[This rumination reflects my experience at the International Black Summit event in Ferguson, Mo., August 4-7, 2016.
On August 9, Summit participants attended the quiet, reverent 2nd anniversary and memorial commemorating Michael Brown’s murder, held outdoors on Canfield Dr. at the site of his death. Later that evening, a woman driving a car hit a protester. Media are exploiting the resultant gunfire in the car’s direction as race-related violence. No one was hurt, and the driver is cooperating with police.]
Inhale. I am a witness. I wish I were a saint, a leader, a mystic.
I wish I were a Summit facilitator, a counselor, a coach.
People think I am these things and I know the truth.
I delight in experience; I do not have to generate experience.
My joy is from the witnessing.
Seeing it happen, knowing it is happening, being with what is happening—therein is the happiness.
I learned recently that the word happy is from happenstance. Per haps. May BE.
I am present to the unfolding of dissonance as a quality of being physical. Of “haps” happening. Like Michael Brown’s murder, and too many others’.
Physicality happens and is something material to talk about. Dissonance for me means “taking away” (dis) “hearing” (-sonance). Lack of coherence or congruence between reality and what people say.
So, all that wishing I shared above? I AM and I am not these human qualities, and I’m here with all of it. This is an expansive Being space, holding so much of me and us despite the murders and the dissonance between words and deeds.
One Summit facilitator, Susan Shelton, consistently presences this dissonance as occurring as Something To Look At and Be With or ignore to the further enlarging of the chasm between What Is and where emotions swim for truth or possibility. (Not ignore “to our peril.”)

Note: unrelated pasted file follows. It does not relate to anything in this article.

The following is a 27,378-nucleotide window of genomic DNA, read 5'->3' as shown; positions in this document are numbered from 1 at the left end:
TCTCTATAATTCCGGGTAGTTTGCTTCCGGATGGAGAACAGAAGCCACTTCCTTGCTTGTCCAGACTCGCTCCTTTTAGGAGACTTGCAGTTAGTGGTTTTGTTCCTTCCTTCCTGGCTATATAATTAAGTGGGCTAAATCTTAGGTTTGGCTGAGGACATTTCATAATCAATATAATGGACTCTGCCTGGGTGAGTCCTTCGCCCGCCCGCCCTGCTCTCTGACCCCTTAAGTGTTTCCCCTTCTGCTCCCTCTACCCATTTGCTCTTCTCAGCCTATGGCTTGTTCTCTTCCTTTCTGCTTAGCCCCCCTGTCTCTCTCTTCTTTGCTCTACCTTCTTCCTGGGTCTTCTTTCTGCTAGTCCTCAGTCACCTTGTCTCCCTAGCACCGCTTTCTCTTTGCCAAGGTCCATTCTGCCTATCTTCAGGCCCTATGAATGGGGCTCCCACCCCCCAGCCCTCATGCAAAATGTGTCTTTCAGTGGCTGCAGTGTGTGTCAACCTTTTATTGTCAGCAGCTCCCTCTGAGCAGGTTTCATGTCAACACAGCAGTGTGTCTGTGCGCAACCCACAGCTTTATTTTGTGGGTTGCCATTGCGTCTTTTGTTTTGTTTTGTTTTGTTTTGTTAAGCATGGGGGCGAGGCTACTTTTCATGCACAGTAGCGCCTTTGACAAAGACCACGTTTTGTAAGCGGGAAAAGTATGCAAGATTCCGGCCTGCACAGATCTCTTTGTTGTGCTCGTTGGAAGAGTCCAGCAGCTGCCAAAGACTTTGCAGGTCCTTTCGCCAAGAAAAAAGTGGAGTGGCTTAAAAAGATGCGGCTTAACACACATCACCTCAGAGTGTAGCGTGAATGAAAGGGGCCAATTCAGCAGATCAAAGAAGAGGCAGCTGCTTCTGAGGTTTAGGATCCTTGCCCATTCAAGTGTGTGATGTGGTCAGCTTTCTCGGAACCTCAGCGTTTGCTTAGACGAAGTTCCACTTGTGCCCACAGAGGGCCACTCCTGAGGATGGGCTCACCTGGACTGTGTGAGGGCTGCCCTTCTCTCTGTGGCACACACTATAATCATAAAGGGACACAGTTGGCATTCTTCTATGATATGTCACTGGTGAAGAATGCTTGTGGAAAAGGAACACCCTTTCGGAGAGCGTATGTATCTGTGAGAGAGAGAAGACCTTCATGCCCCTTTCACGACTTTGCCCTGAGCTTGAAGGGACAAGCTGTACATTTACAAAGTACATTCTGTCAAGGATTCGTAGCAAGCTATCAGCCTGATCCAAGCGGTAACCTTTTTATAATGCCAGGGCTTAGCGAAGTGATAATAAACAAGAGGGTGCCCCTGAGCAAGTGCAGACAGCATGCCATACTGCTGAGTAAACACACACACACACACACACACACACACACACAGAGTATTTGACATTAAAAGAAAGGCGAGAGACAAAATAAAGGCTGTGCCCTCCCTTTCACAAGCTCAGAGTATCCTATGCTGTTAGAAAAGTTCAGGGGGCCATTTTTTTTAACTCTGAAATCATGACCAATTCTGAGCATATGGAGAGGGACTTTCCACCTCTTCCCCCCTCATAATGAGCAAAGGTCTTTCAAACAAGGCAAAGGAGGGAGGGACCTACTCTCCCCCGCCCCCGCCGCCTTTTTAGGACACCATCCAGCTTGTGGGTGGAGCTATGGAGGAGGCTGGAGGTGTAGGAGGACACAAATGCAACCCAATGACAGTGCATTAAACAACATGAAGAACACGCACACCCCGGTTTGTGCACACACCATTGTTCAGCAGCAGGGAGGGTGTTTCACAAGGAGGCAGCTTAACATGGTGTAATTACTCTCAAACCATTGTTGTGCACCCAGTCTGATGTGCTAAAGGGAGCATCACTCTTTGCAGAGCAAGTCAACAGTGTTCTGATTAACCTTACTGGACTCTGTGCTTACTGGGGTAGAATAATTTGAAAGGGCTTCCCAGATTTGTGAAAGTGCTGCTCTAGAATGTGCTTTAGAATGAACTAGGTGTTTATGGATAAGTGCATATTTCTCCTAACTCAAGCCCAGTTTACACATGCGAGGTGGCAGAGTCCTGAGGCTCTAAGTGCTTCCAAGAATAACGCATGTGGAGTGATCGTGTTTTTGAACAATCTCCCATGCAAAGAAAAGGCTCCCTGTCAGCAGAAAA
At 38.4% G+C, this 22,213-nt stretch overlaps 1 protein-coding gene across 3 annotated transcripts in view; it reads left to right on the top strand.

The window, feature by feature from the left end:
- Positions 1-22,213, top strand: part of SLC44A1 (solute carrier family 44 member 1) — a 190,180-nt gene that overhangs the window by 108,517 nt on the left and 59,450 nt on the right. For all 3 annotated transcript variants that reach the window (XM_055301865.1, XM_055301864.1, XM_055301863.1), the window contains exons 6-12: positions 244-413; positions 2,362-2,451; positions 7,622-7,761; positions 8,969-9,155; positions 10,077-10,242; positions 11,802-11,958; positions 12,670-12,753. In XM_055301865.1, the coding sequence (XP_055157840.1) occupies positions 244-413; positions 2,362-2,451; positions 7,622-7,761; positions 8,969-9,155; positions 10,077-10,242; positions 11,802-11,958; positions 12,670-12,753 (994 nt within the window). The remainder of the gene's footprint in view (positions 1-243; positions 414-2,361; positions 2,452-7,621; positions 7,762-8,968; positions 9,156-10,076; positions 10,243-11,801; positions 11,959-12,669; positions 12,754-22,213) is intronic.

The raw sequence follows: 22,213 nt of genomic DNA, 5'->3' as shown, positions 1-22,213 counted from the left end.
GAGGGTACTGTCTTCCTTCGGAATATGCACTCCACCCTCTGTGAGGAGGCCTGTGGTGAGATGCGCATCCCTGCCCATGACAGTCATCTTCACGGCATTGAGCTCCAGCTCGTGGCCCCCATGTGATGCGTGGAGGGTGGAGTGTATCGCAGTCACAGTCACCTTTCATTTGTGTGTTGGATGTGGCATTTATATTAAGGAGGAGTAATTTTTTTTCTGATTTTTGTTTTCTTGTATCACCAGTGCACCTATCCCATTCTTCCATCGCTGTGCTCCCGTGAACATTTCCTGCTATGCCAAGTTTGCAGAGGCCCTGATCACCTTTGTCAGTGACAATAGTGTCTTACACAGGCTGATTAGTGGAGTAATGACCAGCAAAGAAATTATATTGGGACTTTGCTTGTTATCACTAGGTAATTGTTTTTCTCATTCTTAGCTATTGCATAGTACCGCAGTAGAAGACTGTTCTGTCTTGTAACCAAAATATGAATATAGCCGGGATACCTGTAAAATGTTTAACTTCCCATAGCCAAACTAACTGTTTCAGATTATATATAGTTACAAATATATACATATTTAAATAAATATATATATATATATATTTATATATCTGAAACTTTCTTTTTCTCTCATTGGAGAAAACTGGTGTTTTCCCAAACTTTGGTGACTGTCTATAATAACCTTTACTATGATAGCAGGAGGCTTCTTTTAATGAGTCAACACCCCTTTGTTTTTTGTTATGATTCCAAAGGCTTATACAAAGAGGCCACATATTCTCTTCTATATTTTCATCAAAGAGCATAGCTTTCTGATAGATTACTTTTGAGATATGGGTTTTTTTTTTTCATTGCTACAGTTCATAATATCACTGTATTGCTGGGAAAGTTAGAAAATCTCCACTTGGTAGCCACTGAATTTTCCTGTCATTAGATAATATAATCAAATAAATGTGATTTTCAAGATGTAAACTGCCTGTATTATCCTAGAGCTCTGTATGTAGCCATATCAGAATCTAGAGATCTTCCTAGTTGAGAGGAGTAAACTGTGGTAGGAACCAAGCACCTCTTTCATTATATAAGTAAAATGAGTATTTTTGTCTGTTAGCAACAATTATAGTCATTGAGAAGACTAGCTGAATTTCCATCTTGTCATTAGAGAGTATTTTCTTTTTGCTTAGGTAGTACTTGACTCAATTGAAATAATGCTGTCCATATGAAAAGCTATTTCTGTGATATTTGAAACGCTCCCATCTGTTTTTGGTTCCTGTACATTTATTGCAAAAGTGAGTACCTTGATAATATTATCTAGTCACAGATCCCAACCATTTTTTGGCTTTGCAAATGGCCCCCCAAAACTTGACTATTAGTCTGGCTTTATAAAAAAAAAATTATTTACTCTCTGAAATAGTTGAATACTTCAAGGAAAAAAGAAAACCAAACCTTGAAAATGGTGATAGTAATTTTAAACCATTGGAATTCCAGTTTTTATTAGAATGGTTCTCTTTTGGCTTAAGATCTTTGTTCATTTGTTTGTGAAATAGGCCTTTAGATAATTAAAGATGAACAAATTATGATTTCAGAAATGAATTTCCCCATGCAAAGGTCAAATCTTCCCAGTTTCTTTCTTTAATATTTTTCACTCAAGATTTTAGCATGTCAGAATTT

I see her sharing as a palpable reflection of the Summit and what it is and looks-not; what is looks like and what is, “as it were.” It’s like, if we thought race relations were improving…hah! Gotcha!
And even that could be true. The truth always comes out.
The English language doesn’t give us much, we say/Susan laments from time to time. However, in looking at idioms that give us idiocy like “as it were,” I’m clear we can BE with this language and its nuances that sometimes occur as perfect for the communication at hand.
I certainly need to mine the language as deeply as it can go.
This work of happening upon language that seems ill-equipped to convey my/our shock at witnessing reality — “the murders of our men, women and children”* is transformation work. This is why the conversation of The Summit is critical for African descendants.
The new 2016-2017 Summit inquiry: As I Embrace All Aspects of Myself, Including Rage and Fear, What Is Available for The Transformation of the Universe?, says it all.
This Summit conversation is my “working with” both what I appreciate and what I don’t get (am enraged) about English language as a conditioning of experience, and sharing and witnessing same.
“Be that as it may,” it gives me pause.
Still, I Am a Witness inspired to love who I am and what I’ve been given, including a language that seems only colonialist and oppressive. (Black culture as a gift goes without saying.)
So I’ve identify one of my “rage” flashpoints—that I have to speak “the oppressor’s” language in order to be powerful.
Wow. “What am I doing here?” is the hard question that comes to mind. Per haps it is to use this language and these experiences to awaken from the limitations of death/slavery/oppression and COME ALIVE to the infinite possibilities in life.
For me this has meant seeking and speaking spiritual unity as my purpose; this is the message of my Nine Principles for Loving Living. Now I understand, no, over-stand, that the language is enough, as are we.
I witnessed how effortlessly communications flowed in the space of the 2016 St. Louis/Ferguson Mo. International Black Summit. Body-mind-spirits from Canada, Kenya, Guyana and many U.S. cities (e.g., New York, New Orleans, Kansas City, Chicago, Huntsville and Oakland, were doing the transformational work).
I no longer need to hold my breath. I am dead if I am not loving you and me. I am nothing if I don’t swim in the ocean and galactic space that is this life. It is to this that I bear witness in this moment.
It is for this I exhale, and release, and let go.**
*The Declaration of the International Black Summit contains this line: “We stand for the expression of our spirituality; ending the murders of our men, women and children; building economies responsible for funding our community; maintaining wellbeing in our bodies; providing human services; establishing nurturing relationships; altering the conversation of who we are in the media; empowering our youth.”
**Release and Let Go, written by Rickie Byars Beckwith, is the unofficial theme song of the International Black Summit.